'The Grown-Up Brain': Sharper Than Once Thought Science writer Barbara Strauch set out to explain why our brains falter in middle age, and wound up writing a book about how they can flourish. Scientists tell us that as we careen through middle age, our brains do slow down. We have trouble retrieving names, or we get easily distracted. But the news is nowhere as bad as we might think.
NPR logo

'The Grown-Up Brain': Sharper Than Once Thought

  • Download
  • <iframe src="https://www.npr.org/player/embed/126115275/126126299" width="100%" height="290" frameborder="0" scrolling="no" title="NPR embedded audio player">
  • Transcript
'The Grown-Up Brain': Sharper Than Once Thought

'The Grown-Up Brain': Sharper Than Once Thought

  • Download
  • <iframe src="https://www.npr.org/player/embed/126115275/126126299" width="100%" height="290" frameborder="0" scrolling="no" title="NPR embedded audio player">
  • Transcript


If you walk up to people old enough to have college-age kids - that would be middle-aged adults - and you ask them, how is your brain functioning these days? you're likely to hear answers like this...

MONTAGNE: Well, I ran into somebody that I had worked with for several years and could not remember her name at all, and it was really embarrassing.

MONTAGNE: I'm dismayed by the number of times that I walk into a room and then I look around and say, wait a minute, what's in here that I could have come for?

MONTAGNE: I forgot something really big last weekend, and I can't remember what it is. It was like, someplace I needed to be or like, I took the kids to the wrong place. It was pretty funny in hindsight - like I can't believe I forgot that, but I did.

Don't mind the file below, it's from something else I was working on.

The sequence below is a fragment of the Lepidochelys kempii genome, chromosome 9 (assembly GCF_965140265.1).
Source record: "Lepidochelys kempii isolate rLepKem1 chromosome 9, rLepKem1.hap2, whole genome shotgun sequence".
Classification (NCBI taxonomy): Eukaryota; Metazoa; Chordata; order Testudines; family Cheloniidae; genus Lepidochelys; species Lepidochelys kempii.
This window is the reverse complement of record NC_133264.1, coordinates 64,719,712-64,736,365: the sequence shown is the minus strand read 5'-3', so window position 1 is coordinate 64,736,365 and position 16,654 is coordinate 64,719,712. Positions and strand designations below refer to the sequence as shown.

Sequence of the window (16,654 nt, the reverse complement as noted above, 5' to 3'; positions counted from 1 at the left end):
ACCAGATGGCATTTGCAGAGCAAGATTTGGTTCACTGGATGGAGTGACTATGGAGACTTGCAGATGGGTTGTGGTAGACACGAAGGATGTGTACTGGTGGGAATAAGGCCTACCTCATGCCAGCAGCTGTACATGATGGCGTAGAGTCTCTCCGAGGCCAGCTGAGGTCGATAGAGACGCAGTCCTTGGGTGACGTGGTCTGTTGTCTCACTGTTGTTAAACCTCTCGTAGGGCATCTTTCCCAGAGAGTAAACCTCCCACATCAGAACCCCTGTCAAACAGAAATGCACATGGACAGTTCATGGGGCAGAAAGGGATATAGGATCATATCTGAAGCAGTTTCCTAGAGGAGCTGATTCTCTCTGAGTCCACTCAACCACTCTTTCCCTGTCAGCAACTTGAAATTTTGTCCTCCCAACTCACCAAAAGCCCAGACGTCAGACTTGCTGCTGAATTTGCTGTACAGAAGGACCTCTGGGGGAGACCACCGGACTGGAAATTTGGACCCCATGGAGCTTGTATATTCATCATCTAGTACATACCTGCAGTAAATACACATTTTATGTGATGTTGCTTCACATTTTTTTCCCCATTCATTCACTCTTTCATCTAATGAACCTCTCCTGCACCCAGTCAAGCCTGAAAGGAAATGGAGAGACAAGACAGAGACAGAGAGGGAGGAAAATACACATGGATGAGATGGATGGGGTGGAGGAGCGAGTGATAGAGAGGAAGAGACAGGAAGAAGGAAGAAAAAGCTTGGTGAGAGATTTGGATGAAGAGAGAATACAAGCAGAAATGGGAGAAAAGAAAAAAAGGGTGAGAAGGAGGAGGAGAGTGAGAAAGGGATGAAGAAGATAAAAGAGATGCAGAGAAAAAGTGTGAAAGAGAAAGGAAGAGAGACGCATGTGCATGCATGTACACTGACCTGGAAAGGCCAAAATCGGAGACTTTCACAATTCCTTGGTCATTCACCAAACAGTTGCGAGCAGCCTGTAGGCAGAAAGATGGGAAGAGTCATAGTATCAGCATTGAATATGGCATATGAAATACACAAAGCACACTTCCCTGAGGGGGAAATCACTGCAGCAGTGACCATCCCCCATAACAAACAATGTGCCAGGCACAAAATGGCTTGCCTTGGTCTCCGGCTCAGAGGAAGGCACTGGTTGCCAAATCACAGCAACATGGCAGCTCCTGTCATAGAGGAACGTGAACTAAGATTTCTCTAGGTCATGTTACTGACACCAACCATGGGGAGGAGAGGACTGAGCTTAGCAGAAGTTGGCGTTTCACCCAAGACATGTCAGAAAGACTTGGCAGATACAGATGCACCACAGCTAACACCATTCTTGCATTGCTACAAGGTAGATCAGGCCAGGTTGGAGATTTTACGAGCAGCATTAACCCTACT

MONTAGNE: In fact, science writer Barbara Strauch set out to explain why brains falter in middle age, and wound up writing a book about how brains can flourish. The book is called "The Secret Life of the Grown-up Brain," and by grown-up she means people roughly between the ages of 40 and 65.

MONTAGNE: They used to think that it was one big slide, a decline, and that we lost 30 percent of our brain cells as we aged. Now they know, as they look in there with brain scanners and things year after year, we don't. In fact, we keep our brain cells pretty intact, as long...

MONTAGNE: Which is a relief.

MONTAGNE: It's a huge finding, actually, and has completely flipped around how we think about how the brain ages. There is some shrinkage here and there, but in general our brains, if there isn't a disease of some sort, basically we can do quite fine.

MONTAGNE: You have research that suggests that middle-age people shouldn't panic about their brains because actually, they're getting better. Start us with one.